Tuesday
September 2, 2014

We Can Do Better Than 12% Mobility

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We Can Do Better Than 12% Mobility

If regulators fail to restore rules that honor the important roles of free enterprise and private property ownership, some may be unable to climb the economic ladder.

Harry Reid, John Boehner, Herman Cain, Elizabeth Warren, Marco Rubio, Gary Locke. They’re public figures of different political stripes but with something in common: Each started out in relatively humble circumstances. All worked or had a parent who worked in some kind of janitorial occupation, and all strived for something more.

One of the great things about America is that individuals who work hard can often improve their prospects. Those who do have often needed to relocate in the process. Historically, one-fifth of the population has moved each year. But in the past 25 years, the mobility rate has steadily declined. Last year only 12 percent of the population moved, a troubling economic indicator.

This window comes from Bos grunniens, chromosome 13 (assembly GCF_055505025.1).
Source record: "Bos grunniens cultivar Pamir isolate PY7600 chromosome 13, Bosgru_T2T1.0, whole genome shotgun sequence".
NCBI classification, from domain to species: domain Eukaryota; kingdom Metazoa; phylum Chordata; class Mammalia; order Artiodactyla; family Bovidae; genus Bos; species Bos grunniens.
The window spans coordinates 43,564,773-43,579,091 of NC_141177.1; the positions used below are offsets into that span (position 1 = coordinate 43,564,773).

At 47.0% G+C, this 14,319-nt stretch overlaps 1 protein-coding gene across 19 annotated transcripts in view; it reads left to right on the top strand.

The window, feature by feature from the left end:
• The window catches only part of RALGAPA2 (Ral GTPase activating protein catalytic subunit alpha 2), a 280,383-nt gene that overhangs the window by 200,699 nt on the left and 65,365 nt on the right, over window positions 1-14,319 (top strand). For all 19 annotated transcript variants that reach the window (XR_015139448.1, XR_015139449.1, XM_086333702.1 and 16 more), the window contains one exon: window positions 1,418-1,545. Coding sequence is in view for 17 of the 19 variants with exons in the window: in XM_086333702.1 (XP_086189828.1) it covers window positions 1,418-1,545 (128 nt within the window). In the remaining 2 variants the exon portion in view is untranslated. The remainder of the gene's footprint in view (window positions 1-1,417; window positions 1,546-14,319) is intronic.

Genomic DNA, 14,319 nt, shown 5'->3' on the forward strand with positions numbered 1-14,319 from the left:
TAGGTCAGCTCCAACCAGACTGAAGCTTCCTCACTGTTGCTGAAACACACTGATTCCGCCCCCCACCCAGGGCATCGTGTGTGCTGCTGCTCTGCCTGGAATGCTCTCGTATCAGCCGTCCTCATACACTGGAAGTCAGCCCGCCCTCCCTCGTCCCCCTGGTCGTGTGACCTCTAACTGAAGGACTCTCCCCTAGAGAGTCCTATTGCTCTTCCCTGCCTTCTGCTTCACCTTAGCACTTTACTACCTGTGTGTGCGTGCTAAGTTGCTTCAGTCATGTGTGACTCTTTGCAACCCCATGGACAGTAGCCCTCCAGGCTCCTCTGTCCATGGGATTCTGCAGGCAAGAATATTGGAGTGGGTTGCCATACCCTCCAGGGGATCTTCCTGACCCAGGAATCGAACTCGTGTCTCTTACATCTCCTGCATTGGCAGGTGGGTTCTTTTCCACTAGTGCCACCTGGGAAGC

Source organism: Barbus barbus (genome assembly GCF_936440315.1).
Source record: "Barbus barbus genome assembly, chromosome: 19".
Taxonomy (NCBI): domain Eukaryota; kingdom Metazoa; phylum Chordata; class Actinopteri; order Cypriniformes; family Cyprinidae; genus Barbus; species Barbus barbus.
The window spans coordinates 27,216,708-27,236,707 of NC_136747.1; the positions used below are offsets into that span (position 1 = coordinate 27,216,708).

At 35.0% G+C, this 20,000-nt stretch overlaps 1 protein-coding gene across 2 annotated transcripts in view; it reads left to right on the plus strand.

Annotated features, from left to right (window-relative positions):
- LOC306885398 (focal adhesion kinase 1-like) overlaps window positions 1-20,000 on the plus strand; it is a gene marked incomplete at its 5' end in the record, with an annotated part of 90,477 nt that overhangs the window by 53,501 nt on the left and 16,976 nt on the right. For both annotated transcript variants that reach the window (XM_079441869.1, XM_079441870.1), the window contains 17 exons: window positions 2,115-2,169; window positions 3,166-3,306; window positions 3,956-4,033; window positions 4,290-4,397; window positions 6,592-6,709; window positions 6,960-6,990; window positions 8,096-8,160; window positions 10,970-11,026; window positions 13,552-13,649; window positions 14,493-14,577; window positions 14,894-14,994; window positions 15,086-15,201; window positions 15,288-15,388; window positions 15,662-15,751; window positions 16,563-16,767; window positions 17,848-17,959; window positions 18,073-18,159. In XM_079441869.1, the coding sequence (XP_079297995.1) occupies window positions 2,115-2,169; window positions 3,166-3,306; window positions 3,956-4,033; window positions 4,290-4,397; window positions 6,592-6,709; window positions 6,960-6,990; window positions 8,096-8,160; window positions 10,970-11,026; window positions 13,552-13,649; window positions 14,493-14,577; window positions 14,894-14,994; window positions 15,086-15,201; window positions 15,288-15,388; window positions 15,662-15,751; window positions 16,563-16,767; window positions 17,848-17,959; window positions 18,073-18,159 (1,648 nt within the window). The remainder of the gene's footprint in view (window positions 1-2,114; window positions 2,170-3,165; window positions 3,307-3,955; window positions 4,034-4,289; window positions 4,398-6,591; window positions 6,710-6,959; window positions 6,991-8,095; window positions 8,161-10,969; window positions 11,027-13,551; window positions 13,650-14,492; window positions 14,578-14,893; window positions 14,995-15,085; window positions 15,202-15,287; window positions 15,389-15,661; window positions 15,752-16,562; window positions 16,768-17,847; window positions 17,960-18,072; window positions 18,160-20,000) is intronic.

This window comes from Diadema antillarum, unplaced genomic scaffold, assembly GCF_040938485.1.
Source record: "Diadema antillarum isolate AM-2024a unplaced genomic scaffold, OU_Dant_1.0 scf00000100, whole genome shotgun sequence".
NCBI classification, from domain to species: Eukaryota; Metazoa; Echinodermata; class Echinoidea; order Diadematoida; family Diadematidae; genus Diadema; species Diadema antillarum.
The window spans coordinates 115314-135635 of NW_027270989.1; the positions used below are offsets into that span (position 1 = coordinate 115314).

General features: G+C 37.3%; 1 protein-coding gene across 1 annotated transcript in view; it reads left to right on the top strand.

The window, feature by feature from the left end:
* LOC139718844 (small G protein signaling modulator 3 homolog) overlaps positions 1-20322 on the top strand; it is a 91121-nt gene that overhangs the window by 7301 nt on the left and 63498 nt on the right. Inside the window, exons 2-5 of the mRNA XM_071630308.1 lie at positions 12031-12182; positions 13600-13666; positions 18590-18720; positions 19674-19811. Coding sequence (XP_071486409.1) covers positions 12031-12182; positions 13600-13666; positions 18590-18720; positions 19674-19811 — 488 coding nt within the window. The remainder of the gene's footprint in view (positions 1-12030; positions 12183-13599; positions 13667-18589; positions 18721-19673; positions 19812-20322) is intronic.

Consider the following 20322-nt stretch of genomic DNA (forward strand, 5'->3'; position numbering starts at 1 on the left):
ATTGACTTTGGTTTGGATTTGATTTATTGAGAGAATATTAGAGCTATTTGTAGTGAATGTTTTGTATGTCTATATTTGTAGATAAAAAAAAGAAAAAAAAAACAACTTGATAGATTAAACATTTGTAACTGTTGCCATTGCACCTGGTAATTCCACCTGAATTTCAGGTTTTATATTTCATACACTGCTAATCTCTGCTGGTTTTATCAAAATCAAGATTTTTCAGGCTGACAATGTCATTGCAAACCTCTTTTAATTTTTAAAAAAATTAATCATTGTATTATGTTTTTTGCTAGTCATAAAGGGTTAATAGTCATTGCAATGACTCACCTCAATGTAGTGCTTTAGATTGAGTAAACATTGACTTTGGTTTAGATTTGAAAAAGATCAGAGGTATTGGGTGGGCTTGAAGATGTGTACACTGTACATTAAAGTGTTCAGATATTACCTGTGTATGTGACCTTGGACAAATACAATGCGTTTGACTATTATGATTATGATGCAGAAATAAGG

Inside View

Learn what the latest economic indicators mean for the real estate industry at NAR's Economist's Outlook blog.

Our lawmakers and policymakers in Washington should remove unnecessary barriers to economic expansion. One such barrier is the proposed bank capital standards, which are creating uncertainty among lenders and making it difficult for entrepreneurs to get funds to start businesses and buy and lease commercial real estate. Another is something most real estate practitioners can relate to: the difficulty even credit­worthy households have obtaining mortgage financing, thanks in part to proposed residential mortgage rules that are casting a pall on lending. Buying a home within one’s means and steadily paying down the mortgage is a familiar path to accumulating wealth in America.

To be sure, the pendulum swung too far the wrong way when prices were high and loans were easy for anyone to obtain. Underwriting standards should be tighter when prices are high and more accessible when prices are low. Instead, mortgage loans have become impossible for many qualified buyers to obtain because of overly restrictive underwriting standards.

Will the present state of affairs mean fewer people will ascend the economic ladder? It might, unless we convince regulators to apply capital and lending rules that honor the important roles of free enterprise and private property ownership.

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